Continuing the series of Iowa’s hidden genealogical treasures:
Museum of Danish American, Genealogy Center
NOTE: fka The Danish Immigrant Museum, Family History & Genealogy Center
4210 Main Street
PO Box 249
Elk Horn, IA 51531-0249
May – October
Tuesday-Friday, 9:00 a.m. – 5:00 p.m.
Saturday, 10:00 a.m. – 5:00 p.m.
November – April
Tuesday – Friday, 10:00 a.m. – 4:00 p.m.
Daily admission is free for museum members; $5 for non-members
Two genealogy friends and I stopped by the library unannounced and Michele McNabb, Librarian-Manager, was extremely gracious and spent considerable time with us.
Michele told us that they like to think this is THE place to do Danish research, outside Salt Lake City. One third of the patrons of this library are Danes trying to find American cousins.
She said that online resources for Danish records have exploded in the last five years but not all have an English-language interface. Many Danish records have been digitized and can be found through sources such as Arkivalieronline on the Danish state archives webpage, http://www.sa.dk/ao/ at no charge. While not complete, these records include church, census, probate, civil, fire insurance, and court records. In addition, AO has started digitizing military records. She recommended using the Danish research guide to Arkivalieronline that can be found at familysearch.org. Beginning in 1868 Danish immigrants had to register with the Danish police when leaving the country. Currently, transcriptions of records from 1868 -1905 are online at http://www.emiarch.dk/search.php3?l=en. An English-language portal to transcriptions of many Danish censuses may also be found at http://ddd.dda.dk/ddd_en.htm.
The Danish Brotherhood in America was a national fraternal organization, which also offered insurance to its members between 1882 and 1995 (the organization became less active after 1975). The membership records for this group have been microfilmed and are available at this library, using database finding aids. A corresponding women’s group, The Danish Sisterhood of America, also has informative records, but these are only available by contacting the organization at http://www.danishsisterhood.org/DanishHTML/default2.asp.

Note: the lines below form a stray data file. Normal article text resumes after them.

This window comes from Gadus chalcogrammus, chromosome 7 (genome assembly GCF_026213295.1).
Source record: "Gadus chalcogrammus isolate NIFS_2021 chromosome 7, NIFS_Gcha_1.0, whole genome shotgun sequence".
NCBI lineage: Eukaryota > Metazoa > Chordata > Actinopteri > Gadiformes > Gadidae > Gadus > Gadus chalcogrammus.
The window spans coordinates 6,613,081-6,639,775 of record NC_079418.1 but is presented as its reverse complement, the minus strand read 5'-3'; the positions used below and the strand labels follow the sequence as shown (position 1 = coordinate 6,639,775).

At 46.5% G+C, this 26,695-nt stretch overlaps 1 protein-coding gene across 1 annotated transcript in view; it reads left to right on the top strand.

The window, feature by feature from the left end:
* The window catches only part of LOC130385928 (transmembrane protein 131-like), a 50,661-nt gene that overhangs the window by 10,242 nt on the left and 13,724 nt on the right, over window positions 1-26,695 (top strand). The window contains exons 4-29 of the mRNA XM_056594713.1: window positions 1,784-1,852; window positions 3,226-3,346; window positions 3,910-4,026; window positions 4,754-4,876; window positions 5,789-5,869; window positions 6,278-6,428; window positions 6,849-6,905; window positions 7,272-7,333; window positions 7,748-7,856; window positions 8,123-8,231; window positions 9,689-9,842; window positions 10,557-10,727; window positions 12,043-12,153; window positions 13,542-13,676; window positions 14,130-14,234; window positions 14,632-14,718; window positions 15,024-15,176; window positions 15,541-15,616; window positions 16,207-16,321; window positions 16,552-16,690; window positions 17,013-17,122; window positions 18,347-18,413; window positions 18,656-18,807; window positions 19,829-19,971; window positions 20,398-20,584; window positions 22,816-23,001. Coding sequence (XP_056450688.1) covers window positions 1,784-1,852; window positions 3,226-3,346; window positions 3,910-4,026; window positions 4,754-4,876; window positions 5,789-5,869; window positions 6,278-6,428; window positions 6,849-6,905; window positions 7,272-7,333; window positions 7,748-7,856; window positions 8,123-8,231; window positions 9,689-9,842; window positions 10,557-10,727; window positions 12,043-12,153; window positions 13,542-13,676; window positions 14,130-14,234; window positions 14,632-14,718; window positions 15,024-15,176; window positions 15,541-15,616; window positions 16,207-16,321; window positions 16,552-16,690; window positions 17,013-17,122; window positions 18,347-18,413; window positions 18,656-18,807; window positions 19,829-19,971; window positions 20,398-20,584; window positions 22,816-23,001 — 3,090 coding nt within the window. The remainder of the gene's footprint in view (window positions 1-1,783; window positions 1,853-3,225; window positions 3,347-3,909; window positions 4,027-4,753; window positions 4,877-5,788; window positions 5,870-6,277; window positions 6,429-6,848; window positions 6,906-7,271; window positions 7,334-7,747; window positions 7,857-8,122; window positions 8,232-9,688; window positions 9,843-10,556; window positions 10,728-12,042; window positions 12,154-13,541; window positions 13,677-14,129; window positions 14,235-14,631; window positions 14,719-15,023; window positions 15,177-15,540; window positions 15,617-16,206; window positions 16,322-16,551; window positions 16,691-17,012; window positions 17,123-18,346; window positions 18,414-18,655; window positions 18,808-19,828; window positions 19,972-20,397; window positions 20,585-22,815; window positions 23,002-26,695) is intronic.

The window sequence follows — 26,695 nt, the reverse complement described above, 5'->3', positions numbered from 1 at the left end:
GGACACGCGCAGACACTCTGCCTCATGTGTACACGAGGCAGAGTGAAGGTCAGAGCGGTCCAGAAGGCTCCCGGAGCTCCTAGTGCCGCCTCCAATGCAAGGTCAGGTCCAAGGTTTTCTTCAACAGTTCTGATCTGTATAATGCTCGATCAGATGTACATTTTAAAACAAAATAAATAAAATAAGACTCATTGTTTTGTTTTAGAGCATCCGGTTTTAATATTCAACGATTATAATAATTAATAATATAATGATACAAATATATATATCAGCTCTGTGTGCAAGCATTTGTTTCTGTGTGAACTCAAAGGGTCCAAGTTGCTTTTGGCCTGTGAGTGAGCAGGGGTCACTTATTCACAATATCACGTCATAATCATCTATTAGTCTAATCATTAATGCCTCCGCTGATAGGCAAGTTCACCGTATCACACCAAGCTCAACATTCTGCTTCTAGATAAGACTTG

The library offers research as well as translation services which could be very beneficial for Danish descendants who have old letters written in the native tongue.
The library’s collection includes ten file cabinets of vertical files and approximately forty linear feet of family histories (many have little or no documentation), and a large number of biographies, memoirs and collections of letters. Many three-ring binders contain clippings from the area newspapers including:
Audubon County Journal 1897-1995: clippings of weddings, anniversaries, and birthdays.
Audubon County Journal 1897-1995: obituaries
Audubon County Journal 1897-1921: Kimballton & Elk Horn News Columns
Kimballton-Elk Horn Record 1916-1921; 1926-present
The Danish-American obituary index is a nationwide collection of obituaries and funeral notices of immigrants and their descendants.
As is often the case with specialized libraries, the catalog for this library is not accessible through WorldCat.
For the past eight years, a private company has funded young interns to come from Denmark to Elk Horn for a semester of work in the library and other museum departments.
Through a grant from Denmark several Danish-American newspapers, including The Danish Pioneer, Bien, Dannevirke and Bikuben, have been digitized and should be searchable from the museum webpage, http://www.danishmuseum.org in late autumn of 2013.
Background information on Danish immigration, lists of useful genealogical links and other resources are at http://www.danishmuseum.org; Library and Genealogy.
Even though none of us have any Danish ancestors, we came away believing that if we did, we’d find them here.